Posts Tagged ‘Family’

It is a sea­son of changes.  Not only is the weather cool­ing, life is chang­ing here.

Ben­jamin, my only child (my baby!), has gone off to col­lege at The Citadel.  He is the third gen­er­a­tion on his dad’s side to attend col­lege there. When he grad­u­ates, he will wear “The Ring” with his dad, uncles, great uncles and cousins. He knew what to expect going there. He is well-prepared for the chal­lenge. And he seems to thrive on the manly cama­raderie of the place.

That still didn’t stop me from cry­ing for pretty much the first week while he was gone. The tears were drawn from a com­bi­na­tion of miss­ing him, wor­ry­ing about him and being dis­ori­ented by the new direc­tion of my life as an empty-nester.

sweet autumn clematis 1

Sweet autumn clema­tis blooms over the gar­den gate in September

I have stopped cry­ing now, but am still try­ing to nav­i­gate a life with a 50% reduc­tion in the num­ber of men I need to take care of on a daily basis.

In other changes, Harry has left pri­vate prac­tice and gone back to work for the gov­ern­ment. The book I was co-writing this sum­mer, Gro­cery Gar­den­ing, is finally off my desk. The six new baby chicks will be lay­ing in about another month–leaving us with 10 — 12 eggs a day to dis­pose of. And I have major new work and writ­ing assign­ments to keep me busy.

Oh, the garden?

garlic chives and pineapple sage 1

Gar­lic chives and pineap­ple sage duke it out in the herb bed

I can’t say this has been my most pro­duc­tive or metic­u­lous gar­den year. There were so many dis­trac­tions and chal­lenges that kept me out of the gar­den. Still, Mother Nature was for­giv­ing for just this year. The work from past years has paid off, as peren­ni­als con­tin­ued to bloom, flow­ers to re-seed and the over­all bones of the raised beds, fences and arbor to hold it all together. I don’t think I can con­tinue this type of neglect next year and still hold my head up as a gar­dener though.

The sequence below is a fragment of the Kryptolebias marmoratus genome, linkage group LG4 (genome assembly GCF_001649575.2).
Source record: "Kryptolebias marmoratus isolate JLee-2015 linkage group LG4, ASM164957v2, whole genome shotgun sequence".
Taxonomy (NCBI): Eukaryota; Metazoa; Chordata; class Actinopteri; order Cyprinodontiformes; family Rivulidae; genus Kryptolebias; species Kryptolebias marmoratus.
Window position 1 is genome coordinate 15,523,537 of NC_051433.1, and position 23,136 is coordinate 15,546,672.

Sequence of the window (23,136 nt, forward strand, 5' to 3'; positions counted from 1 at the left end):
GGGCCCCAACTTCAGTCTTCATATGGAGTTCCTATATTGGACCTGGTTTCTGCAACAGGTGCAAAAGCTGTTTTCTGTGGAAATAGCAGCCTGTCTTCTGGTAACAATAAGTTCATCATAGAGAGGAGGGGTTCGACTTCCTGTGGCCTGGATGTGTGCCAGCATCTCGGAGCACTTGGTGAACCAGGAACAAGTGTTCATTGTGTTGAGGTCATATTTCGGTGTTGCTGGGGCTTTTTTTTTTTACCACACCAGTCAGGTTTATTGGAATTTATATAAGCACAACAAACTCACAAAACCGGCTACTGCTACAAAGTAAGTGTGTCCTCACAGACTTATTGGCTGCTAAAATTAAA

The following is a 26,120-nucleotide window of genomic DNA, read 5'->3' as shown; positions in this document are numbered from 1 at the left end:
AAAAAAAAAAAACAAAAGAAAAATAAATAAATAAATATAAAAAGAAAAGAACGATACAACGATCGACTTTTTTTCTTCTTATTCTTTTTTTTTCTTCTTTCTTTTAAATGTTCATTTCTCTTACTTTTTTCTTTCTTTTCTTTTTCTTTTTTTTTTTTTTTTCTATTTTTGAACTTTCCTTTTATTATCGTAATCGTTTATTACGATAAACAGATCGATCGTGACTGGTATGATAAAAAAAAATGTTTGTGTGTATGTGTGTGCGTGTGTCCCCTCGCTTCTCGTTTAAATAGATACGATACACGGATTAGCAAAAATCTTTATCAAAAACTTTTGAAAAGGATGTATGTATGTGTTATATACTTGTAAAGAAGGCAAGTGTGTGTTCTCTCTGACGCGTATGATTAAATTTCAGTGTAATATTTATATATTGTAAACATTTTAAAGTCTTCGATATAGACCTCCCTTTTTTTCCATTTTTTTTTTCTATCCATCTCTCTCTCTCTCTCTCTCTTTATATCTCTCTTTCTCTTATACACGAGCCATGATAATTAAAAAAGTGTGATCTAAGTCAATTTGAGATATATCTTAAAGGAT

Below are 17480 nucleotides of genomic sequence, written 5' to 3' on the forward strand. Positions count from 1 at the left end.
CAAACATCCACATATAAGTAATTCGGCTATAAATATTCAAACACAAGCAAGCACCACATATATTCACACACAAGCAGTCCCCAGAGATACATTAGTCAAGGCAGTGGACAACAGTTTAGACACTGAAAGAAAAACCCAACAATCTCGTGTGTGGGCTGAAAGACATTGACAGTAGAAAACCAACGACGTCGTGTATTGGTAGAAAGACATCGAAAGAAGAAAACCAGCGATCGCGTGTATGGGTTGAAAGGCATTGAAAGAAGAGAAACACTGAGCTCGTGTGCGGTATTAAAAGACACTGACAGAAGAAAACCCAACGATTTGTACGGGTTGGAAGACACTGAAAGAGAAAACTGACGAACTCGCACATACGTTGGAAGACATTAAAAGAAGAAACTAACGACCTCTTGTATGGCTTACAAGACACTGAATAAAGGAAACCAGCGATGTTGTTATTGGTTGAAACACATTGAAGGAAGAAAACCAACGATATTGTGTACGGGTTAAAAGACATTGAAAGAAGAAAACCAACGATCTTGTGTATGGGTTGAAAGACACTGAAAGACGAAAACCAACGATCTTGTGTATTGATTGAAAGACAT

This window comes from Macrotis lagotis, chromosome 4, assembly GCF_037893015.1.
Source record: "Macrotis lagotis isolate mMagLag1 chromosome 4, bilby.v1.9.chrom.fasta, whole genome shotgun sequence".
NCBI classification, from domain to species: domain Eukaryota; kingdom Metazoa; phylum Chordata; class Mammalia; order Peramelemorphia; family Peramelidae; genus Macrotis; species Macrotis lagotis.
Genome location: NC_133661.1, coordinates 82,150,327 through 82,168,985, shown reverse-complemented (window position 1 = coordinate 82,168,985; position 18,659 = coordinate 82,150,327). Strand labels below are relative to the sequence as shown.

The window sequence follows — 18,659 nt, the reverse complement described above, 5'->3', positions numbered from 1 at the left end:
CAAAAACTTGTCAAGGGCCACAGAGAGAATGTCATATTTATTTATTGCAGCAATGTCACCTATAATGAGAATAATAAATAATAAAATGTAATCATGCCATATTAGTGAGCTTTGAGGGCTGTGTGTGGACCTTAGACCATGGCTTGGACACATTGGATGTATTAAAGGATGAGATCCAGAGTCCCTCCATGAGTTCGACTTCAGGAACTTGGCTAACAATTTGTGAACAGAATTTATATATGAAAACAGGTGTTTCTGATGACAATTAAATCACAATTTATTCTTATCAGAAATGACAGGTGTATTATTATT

fall-garden

The hakuro nashiki wil­low stan­dard needs a haircut–but then it ALWAYS seems to need a hair­cut. The tuteur is cov­ered with mal­abar spinach and scar­let run­ner beans.

Now, as weather cools and all these darned changes slow down just long enough for me to catch my breath, I am enjoy­ing being out in the gar­den, putting in fall veg­eta­bles and tidy­ing up for the win­ter to come.

fall-lettuces

I just broad­cast a mix of let­tuce seeds for this pretty lit­tle bed. What a treat to pick our sal­ads each night.

I’m actu­ally look­ing for­ward to win­ter now. I have a fancy new cold frame to put together this week­end. I’m set­ting up the light gar­den in the base­ment to grow micro­greens. Cook­ing projects, sewing projects, writ­ing projects and, of course, vis­its to The Citadel and Ben’s vis­its home are going to keep me busy.

amaranthe-and-henryi-clematis

That’s ama­ran­the lean­ing against the tuteur where the hen­ryi clema­tis grows.

Over­all, I’m still liv­ing the good life. It’s a life of tran­si­tions, but it’s a good life.

(You can click on an image for a larger ver­sion of the photo.)

Robin

Fam­ily din­ners have always been an impor­tant part of my life. Fam­ily din­ners with cake, espe­cially, have always been an impor­tant part of my life. And the best din­ners are those fea­tur­ing oat­meal cake with coconut topping.